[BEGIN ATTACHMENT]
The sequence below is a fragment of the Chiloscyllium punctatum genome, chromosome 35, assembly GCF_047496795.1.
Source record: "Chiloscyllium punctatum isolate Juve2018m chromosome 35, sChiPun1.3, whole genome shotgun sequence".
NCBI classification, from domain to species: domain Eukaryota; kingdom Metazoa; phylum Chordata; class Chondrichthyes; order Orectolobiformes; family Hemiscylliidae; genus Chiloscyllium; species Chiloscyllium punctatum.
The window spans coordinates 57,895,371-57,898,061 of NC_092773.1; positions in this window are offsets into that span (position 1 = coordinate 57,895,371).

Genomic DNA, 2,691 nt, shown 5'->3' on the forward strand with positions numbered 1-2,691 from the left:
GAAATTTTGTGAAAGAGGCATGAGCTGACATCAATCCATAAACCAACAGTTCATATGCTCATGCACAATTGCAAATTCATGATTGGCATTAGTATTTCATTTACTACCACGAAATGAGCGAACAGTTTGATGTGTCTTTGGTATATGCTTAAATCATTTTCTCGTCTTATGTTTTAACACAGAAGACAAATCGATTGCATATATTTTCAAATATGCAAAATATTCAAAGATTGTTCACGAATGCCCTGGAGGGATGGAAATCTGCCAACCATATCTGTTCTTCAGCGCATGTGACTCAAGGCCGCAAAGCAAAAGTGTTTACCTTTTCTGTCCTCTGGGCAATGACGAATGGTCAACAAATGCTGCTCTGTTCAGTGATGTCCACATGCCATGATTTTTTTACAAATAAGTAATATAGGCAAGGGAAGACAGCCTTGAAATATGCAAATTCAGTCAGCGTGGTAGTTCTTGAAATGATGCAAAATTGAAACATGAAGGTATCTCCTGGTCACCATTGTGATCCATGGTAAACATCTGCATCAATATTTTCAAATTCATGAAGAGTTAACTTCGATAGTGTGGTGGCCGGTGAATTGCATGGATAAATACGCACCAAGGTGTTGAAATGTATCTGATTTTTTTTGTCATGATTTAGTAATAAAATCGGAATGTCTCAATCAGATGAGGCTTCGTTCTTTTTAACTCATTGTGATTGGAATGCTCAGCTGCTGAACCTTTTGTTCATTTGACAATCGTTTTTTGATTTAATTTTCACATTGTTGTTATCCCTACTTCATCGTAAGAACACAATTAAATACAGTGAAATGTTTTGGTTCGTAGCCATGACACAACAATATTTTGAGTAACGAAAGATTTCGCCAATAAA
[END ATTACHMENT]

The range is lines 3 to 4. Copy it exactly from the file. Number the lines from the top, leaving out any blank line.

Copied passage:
NCBI classification, from domain to species: domain Eukaryota; kingdom Metazoa; phylum Chordata; class Chondrichthyes; order Orectolobiformes; family Hemiscylliidae; genus Chiloscyllium; species Chiloscyllium punctatum.
The window spans coordinates 57,895,371-57,898,061 of NC_092773.1; positions in this window are offsets into that span (position 1 = coordinate 57,895,371).